VeronicaT: The horses are given their freedom to do as they wish in training and the show. As herd animals, horses like to be close to their herd. They will run off and enjoy freedom, but in the end they want to come back to their herd. In Cavalia and Odysseo, humans don't ask the horse to act/communicate like a human, but we as humans communicate to them in their language. The horses are given complete freedom to do as they wish, so in the show it is normal to see a rogue horse or two enjoying their freedom. Its a working partnership between human and horse and is treated as such, both in training and on stage. The horses do everything because they want to.
RobinP: The beauty of the company is expressing the union of the horse and man, but also honoring them and their spirit. Tell me of some amazing emotional encounters/ exchanges you have had with a particular horse.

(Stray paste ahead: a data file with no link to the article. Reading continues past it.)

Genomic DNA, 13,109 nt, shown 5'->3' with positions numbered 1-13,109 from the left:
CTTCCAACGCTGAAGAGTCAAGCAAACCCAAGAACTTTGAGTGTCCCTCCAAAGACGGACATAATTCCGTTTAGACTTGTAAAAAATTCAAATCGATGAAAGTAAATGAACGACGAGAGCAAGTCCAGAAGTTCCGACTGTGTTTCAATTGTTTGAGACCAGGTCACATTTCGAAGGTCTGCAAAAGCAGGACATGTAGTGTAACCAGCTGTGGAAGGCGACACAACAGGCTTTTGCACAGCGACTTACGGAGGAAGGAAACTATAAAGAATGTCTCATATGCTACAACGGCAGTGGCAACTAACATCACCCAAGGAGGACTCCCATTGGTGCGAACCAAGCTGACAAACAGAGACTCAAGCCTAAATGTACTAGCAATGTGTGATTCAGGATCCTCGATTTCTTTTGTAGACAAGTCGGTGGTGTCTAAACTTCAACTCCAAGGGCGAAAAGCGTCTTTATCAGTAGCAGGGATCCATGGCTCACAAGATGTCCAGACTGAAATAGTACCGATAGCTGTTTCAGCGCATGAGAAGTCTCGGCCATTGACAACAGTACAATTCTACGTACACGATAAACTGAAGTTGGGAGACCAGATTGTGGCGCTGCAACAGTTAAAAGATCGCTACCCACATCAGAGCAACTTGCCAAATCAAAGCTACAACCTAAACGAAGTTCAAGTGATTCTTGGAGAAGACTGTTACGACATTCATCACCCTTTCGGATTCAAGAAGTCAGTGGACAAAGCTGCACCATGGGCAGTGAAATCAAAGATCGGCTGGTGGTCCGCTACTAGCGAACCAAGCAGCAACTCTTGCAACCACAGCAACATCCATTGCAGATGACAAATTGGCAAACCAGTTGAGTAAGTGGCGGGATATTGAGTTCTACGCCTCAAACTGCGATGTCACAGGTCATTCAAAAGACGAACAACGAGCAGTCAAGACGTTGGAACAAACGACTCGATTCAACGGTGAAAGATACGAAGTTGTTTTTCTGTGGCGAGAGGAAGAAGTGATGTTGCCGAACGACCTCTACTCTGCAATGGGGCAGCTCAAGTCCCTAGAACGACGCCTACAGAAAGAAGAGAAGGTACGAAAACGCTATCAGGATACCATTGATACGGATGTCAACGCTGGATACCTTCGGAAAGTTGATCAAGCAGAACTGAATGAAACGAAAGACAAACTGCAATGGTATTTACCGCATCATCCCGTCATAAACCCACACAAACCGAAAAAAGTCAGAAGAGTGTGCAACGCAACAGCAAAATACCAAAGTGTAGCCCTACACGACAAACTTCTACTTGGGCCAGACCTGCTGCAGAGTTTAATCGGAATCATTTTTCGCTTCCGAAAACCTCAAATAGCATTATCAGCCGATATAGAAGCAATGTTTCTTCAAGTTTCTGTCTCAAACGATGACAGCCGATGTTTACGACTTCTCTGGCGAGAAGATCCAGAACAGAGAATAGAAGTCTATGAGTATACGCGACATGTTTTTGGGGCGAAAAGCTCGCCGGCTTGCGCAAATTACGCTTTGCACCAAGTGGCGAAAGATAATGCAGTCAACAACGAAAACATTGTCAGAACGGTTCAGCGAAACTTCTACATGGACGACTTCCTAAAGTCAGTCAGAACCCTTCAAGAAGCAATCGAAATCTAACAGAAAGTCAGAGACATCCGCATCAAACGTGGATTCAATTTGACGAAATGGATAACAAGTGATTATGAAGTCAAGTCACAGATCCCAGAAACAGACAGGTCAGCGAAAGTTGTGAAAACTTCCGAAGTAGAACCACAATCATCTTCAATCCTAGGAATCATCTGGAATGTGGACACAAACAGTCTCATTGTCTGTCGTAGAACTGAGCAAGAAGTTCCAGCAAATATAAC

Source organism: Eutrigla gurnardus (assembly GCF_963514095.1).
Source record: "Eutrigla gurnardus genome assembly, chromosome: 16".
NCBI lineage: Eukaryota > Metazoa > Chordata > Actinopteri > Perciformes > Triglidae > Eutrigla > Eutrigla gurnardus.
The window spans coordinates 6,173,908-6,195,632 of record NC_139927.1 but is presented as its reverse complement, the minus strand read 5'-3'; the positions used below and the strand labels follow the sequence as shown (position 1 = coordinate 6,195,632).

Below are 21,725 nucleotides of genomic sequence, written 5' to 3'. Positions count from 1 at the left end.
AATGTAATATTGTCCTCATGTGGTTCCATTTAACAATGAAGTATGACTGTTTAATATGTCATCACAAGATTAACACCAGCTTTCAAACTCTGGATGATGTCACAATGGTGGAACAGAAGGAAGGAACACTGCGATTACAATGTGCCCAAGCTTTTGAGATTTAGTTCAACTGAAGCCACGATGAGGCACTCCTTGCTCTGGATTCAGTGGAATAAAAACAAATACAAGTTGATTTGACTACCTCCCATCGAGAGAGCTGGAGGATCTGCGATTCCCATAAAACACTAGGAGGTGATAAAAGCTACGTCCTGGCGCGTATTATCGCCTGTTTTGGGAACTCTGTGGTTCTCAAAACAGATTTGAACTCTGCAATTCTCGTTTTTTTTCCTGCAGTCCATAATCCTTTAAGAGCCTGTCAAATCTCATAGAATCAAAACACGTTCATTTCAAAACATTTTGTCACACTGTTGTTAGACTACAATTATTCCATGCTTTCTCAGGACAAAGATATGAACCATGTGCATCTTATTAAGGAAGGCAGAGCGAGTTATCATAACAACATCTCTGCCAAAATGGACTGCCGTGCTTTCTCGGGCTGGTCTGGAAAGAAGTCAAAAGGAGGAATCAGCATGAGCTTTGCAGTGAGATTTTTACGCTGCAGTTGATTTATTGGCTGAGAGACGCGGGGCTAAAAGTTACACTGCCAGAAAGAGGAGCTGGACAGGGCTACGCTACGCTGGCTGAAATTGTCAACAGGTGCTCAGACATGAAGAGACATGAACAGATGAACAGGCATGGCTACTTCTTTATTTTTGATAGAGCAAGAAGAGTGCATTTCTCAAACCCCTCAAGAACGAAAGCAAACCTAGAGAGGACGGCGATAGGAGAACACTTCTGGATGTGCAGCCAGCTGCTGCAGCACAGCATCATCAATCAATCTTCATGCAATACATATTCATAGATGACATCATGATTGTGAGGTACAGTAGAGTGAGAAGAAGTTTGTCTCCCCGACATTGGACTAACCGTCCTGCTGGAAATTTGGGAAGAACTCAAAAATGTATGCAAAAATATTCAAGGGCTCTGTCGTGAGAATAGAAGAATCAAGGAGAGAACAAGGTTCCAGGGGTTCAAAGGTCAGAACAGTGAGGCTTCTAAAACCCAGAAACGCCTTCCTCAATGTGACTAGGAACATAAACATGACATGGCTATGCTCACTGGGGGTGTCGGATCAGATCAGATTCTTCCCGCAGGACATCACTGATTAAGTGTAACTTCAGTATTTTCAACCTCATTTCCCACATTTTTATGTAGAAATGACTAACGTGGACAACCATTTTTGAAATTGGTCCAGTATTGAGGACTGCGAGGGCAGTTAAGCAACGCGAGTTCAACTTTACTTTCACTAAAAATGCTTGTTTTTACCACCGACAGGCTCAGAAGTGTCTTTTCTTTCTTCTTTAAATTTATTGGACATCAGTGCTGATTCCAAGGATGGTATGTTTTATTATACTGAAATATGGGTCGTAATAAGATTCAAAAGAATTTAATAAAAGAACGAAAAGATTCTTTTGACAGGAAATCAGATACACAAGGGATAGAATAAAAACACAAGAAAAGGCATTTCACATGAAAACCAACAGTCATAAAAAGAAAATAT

VeronicaT: One of my personal experiences, is with a draft horse named Charly. I began working with the horse in Sutton during creation. He is young, only 6, and still very much a baby. When I began working with him, he was very new to the show and was a very angry horse. Before Charly came to Cavalia, the horse had never been worked with as a partner and had learned to hate humans and any work involved with them. The tour didn't want to bring Charly because of this. But over the eight months of creation, Charly and I worked morning and night to build a partnership. Through many presentations, we convinced the tour to bring Charly. Charly was in the show all through Atlanta in the "Ballet Des Gros" act. I fell in love with this horse and since the horse is no longer needed on tour, I offered to buy Charly. I am now very, very lucky to have him. I have known many horses in my life, but have never felt such a strong partnership with one as this.